She has built her portfolio to include over 100 horse-related accounts, including the World Equestrian Center and the United States Eventing Association. She also works with some of the country’s biggest horse transportation companies, including Brookledge and Johnson Horse Transportation
Recently, she has moved onto trainers and facility owners. Currently, very few are accepting credit card payments. “It would be so much easier for them if they did,” she said. “I’m able to help with cash flow in a way that makes their businesses work seamlessly.”
For example, she finds that many barn managers spend a great deal of time sending invoices to each boarder with both fixed fees (like board) and incidentals (clipping, mane pulling, and so on) only to find entire invoices held up when boarders disputed very small fees. Robin has taught her clients how to set up an automatic monthly credit card payment for the fixed fees and then invoice separately for any incidentals. This way, they have on-time payments every month.
As with horse show software, she is now focused on barn management software with her payment model to help everyone get paid more easily. For those invoicing with QuickBooks and already accepting credit cards, she has found a simple work-around of embedding a different payment link that can save them up to 1% of their total cost.
Of course, some managers are concerned about the roughly 3% fee that credit card companies charge. “I talk them through whether that 3% fee is worth it to have timely payments and guaranteed money in the bank without having to wrangle it every month, and they realize it usually is,” she said. Many barn managers will charge that fee to the client if they are more than 10 days late paying the incidental invoice.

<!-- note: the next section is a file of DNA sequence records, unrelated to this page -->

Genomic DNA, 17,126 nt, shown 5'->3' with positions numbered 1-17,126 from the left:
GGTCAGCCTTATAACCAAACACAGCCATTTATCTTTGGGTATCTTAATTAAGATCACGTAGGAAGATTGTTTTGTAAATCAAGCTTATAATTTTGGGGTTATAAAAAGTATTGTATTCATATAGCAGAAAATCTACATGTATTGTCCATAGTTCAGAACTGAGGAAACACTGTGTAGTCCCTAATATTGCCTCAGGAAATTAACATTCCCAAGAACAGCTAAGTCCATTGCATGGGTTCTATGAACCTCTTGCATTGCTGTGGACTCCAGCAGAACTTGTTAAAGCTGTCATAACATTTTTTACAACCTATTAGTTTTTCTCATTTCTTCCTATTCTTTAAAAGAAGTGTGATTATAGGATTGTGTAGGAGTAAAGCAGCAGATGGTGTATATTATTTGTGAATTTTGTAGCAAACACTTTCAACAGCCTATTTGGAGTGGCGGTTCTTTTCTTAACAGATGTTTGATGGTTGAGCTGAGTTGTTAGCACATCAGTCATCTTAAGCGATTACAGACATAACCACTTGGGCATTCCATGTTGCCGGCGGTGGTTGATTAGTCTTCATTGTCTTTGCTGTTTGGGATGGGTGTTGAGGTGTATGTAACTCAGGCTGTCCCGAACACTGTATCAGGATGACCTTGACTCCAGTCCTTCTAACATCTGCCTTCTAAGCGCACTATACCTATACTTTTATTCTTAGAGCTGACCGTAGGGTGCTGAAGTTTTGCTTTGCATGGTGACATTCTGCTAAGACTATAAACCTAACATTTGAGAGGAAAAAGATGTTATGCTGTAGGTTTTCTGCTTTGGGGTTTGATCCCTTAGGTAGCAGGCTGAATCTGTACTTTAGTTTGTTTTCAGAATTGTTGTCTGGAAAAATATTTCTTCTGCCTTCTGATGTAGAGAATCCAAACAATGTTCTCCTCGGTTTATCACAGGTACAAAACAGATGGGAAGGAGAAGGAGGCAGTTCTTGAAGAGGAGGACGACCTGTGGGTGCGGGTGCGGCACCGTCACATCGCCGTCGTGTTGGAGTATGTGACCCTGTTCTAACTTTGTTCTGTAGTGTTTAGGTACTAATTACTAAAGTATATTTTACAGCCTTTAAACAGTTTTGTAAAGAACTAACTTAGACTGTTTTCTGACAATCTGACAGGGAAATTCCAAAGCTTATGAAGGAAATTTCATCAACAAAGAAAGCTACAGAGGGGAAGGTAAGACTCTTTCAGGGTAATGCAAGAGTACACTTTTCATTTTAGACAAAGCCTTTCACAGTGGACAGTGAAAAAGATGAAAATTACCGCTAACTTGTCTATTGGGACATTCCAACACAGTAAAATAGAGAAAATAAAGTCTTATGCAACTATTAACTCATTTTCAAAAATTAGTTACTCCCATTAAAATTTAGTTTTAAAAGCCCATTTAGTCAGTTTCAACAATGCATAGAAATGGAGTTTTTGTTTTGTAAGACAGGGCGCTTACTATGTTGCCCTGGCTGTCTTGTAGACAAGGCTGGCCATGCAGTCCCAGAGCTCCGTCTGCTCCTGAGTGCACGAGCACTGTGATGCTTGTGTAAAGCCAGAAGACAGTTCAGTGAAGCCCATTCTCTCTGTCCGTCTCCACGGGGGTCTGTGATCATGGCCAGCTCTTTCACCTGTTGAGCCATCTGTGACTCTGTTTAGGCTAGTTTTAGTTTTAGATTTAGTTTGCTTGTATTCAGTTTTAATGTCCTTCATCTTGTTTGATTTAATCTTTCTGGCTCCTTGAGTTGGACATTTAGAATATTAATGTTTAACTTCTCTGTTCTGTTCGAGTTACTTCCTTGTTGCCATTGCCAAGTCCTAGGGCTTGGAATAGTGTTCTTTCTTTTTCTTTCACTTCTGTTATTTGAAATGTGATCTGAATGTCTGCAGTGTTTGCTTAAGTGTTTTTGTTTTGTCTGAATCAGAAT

“The barn manager knows that no matter how late someone is in their board payment, they still have to pay for that horse’s hay, grain, bedding, and for the people who clean the stalls,” Robin said. “It’s better to have the payment come in on time, in case someone doesn’t come to the barn the week board is due. Then you don’t have to have the awkward conversation of asking someone for their check.”
“Horse people generally aren’t tech people. The idea of doing things electronically is a little intimidating sometimes,” Robin explained. But she prides herself on her personal relationship with clients and ability to ease their concerns. “All of my clients have my cell phone number. They’re not calling an 800 number or talking to someone who doesn’t understand the horse business or what their needs are. I’m a horse person and I get it; plus I’ve been in this business for 15 years.”
Robin has noticed that as the younger generation of trainers comes along, more are immediately willing to embrace an electronic payment solution. “Some of these young people barely know what paper checks are,” she laughed. “They’re looking into how to put their business together well so that they can do what they love, which is ride and train horses.” She finds that clients like the system, too. “As horse people, many of us are accustomed to using our credit card to enter a horse show, which allows us to manage our own finances without it negatively impacting the businesses whose services we’re receiving.”